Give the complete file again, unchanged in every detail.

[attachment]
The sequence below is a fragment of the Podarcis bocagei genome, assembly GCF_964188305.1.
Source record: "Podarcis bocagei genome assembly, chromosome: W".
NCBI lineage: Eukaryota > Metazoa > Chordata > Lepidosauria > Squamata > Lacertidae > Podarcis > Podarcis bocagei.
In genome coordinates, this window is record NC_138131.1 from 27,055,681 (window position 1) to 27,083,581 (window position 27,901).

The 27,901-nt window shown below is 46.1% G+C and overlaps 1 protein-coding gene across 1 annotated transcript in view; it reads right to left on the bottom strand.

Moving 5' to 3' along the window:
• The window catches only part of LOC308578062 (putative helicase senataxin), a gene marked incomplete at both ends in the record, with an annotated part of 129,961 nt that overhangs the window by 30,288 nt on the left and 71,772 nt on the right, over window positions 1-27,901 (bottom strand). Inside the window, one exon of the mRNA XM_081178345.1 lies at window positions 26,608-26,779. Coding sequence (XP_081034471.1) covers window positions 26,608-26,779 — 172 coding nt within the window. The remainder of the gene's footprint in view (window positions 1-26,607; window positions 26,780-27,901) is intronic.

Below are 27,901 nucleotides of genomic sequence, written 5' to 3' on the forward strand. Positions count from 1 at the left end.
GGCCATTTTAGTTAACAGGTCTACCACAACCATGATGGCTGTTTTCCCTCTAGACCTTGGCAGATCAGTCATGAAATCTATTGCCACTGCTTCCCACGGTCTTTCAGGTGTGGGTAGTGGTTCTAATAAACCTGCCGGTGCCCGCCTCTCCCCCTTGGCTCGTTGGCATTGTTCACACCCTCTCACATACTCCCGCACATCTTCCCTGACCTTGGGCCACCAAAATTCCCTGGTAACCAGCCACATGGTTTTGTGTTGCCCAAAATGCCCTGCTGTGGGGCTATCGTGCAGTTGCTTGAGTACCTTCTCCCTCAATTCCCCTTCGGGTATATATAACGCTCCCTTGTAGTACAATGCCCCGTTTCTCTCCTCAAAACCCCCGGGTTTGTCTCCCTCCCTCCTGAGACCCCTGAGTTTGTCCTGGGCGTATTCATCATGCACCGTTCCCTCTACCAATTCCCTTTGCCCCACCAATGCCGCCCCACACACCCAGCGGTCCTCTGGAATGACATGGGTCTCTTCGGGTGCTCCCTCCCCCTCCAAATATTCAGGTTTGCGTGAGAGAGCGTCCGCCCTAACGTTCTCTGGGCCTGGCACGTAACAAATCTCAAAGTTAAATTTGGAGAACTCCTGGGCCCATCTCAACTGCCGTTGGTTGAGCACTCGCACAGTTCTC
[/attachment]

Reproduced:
The sequence below is a fragment of the Podarcis bocagei genome, assembly GCF_964188305.1.
Source record: "Podarcis bocagei genome assembly, chromosome: W".
NCBI lineage: Eukaryota > Metazoa > Chordata > Lepidosauria > Squamata > Lacertidae > Podarcis > Podarcis bocagei.
In genome coordinates, this window is record NC_138131.1 from 27,055,681 (window position 1) to 27,083,581 (window position 27,901).

The 27,901-nt window shown below is 46.1% G+C and overlaps 1 protein-coding gene across 1 annotated transcript in view; it reads right to left on the bottom strand.

Moving 5' to 3' along the window:
• The window catches only part of LOC308578062 (putative helicase senataxin), a gene marked incomplete at both ends in the record, with an annotated part of 129,961 nt that overhangs the window by 30,288 nt on the left and 71,772 nt on the right, over window positions 1-27,901 (bottom strand). Inside the window, one exon of the mRNA XM_081178345.1 lies at window positions 26,608-26,779. Coding sequence (XP_081034471.1) covers window positions 26,608-26,779 — 172 coding nt within the window. The remainder of the gene's footprint in view (window positions 1-26,607; window positions 26,780-27,901) is intronic.

Below are 27,901 nucleotides of genomic sequence, written 5' to 3' on the forward strand. Positions count from 1 at the left end.
GGCCATTTTAGTTAACAGGTCTACCACAACCATGATGGCTGTTTTCCCTCTAGACCTTGGCAGATCAGTCATGAAATCTATTGCCACTGCTTCCCACGGTCTTTCAGGTGTGGGTAGTGGTTCTAATAAACCTGCCGGTGCCCGCCTCTCCCCCTTGGCTCGTTGGCATTGTTCACACCCTCTCACATACTCCCGCACATCTTCCCTGACCTTGGGCCACCAAAATTCCCTGGTAACCAGCCACATGGTTTTGTGTTGCCCAAAATGCCCTGCTGTGGGGCTATCGTGCAGTTGCTTGAGTACCTTCTCCCTCAATTCCCCTTCGGGTATATATAACGCTCCCTTGTAGTACAATGCCCCGTTTCTCTCCTCAAAACCCCCGGGTTTGTCTCCCTCCCTCCTGAGACCCCTGAGTTTGTCCTGGGCGTATTCATCATGCACCGTTCCCTCTACCAATTCCCTTTGCCCCACCAATGCCGCCCCACACACCCAGCGGTCCTCTGGAATGACATGGGTCTCTTCGGGTGCTCCCTCCCCCTCCAAATATTCAGGTTTGCGTGAGAGAGCGTCCGCCCTAACGTTCTCTGGGCCTGGCACGTAACAAATCTCAAAGTTAAATTTGGAGAACTCCTGGGCCCATCTCAACTGCCGTTGGTTGAGCACTCGCACAGTTCTC